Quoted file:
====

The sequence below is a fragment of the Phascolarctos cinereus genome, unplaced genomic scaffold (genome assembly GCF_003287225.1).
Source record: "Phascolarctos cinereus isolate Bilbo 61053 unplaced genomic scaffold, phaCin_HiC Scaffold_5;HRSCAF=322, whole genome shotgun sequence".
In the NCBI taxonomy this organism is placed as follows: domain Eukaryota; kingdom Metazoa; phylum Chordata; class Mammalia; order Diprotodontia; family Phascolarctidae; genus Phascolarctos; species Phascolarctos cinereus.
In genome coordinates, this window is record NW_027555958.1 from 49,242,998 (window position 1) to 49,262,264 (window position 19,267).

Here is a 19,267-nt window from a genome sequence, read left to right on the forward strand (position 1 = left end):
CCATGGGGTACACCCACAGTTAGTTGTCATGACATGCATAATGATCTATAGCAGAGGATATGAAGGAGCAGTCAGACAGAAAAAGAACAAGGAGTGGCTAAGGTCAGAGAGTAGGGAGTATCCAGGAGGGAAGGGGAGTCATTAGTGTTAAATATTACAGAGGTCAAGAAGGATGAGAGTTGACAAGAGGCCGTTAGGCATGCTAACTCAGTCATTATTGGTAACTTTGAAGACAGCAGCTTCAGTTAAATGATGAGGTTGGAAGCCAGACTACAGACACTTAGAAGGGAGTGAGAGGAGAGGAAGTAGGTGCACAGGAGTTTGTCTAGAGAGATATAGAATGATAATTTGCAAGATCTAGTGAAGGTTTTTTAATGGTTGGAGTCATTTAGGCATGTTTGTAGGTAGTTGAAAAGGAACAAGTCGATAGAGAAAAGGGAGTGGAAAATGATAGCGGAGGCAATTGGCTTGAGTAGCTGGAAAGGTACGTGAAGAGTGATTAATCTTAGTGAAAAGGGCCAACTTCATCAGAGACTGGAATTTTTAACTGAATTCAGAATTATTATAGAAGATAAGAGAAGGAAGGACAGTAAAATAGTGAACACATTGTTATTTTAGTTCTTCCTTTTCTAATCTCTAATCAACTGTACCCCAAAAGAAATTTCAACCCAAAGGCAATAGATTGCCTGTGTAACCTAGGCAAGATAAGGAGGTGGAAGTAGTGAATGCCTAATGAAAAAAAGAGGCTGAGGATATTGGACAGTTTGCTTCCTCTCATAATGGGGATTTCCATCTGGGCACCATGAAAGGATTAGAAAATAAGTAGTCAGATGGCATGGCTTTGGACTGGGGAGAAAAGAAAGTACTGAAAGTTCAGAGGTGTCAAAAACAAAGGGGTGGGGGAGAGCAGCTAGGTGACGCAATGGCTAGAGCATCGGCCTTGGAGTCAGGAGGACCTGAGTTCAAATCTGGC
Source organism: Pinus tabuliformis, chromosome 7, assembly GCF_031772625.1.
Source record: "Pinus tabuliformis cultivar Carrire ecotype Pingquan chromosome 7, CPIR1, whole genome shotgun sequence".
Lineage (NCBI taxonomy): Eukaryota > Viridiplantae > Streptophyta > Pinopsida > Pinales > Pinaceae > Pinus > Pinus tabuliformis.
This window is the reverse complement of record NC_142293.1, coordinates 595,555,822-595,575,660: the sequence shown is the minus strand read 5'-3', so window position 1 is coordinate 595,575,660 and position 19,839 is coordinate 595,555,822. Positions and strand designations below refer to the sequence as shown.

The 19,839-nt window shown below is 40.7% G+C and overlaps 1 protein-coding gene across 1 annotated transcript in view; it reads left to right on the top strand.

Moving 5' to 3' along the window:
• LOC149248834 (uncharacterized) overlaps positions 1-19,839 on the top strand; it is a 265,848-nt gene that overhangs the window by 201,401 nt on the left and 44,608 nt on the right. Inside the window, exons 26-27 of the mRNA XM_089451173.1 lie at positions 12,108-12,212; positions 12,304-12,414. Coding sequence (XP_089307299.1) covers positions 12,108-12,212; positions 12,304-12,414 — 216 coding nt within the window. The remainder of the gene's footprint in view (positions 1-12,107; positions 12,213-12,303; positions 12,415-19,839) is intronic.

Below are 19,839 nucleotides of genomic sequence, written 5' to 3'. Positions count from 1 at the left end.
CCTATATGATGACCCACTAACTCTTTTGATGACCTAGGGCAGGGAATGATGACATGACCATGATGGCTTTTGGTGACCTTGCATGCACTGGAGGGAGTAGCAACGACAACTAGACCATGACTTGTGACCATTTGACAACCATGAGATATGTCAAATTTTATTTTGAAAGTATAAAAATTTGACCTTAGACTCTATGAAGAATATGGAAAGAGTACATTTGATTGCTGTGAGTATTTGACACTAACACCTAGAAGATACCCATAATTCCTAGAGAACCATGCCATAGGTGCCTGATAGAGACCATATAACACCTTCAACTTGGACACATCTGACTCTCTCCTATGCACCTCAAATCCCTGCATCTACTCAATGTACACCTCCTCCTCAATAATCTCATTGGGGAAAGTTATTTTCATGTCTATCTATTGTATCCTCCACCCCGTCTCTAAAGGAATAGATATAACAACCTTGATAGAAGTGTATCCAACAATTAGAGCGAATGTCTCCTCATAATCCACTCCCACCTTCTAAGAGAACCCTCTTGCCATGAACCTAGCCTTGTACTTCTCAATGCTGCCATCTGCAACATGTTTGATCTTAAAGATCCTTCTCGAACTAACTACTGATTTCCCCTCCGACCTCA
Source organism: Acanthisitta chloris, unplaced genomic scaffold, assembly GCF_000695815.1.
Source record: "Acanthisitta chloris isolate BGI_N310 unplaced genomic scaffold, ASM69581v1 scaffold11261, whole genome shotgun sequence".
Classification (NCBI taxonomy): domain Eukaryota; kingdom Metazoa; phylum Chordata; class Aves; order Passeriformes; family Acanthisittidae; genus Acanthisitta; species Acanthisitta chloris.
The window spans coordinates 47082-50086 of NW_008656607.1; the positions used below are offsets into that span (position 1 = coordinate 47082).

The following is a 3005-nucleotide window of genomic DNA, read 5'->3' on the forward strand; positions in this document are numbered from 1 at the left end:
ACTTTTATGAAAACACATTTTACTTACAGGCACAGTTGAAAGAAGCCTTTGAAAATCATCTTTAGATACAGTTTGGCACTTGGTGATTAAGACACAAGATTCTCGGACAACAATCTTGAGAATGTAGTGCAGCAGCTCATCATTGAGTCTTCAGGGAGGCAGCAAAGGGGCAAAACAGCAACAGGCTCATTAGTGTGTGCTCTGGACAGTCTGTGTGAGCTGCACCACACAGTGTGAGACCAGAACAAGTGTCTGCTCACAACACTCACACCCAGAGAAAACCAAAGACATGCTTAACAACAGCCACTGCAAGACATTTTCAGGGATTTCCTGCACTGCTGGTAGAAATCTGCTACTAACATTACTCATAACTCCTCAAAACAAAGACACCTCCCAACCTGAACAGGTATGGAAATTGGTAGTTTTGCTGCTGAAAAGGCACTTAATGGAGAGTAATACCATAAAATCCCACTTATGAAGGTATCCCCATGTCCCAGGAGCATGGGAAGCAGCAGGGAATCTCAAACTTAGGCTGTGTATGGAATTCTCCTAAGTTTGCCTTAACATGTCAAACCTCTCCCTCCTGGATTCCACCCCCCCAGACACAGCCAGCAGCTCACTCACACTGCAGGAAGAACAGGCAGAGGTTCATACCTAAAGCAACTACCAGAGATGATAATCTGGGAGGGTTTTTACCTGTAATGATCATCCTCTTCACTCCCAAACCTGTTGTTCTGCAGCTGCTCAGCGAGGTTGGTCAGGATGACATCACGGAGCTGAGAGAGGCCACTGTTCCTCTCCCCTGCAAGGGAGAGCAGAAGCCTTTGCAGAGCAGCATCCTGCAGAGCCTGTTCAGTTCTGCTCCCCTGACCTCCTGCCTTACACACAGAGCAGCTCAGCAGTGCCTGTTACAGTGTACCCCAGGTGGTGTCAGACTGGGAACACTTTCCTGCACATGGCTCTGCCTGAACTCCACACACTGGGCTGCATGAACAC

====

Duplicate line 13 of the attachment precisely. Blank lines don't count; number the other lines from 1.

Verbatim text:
• LOC149248834 (uncharacterized) overlaps positions 1-19,839 on the top strand; it is a 265,848-nt gene that overhangs the window by 201,401 nt on the left and 44,608 nt on the right. Inside the window, exons 26-27 of the mRNA XM_089451173.1 lie at positions 12,108-12,212; positions 12,304-12,414. Coding sequence (XP_089307299.1) covers positions 12,108-12,212; positions 12,304-12,414 — 216 coding nt within the window. The remainder of the gene's footprint in view (positions 1-12,107; positions 12,213-12,303; positions 12,415-19,839) is intronic.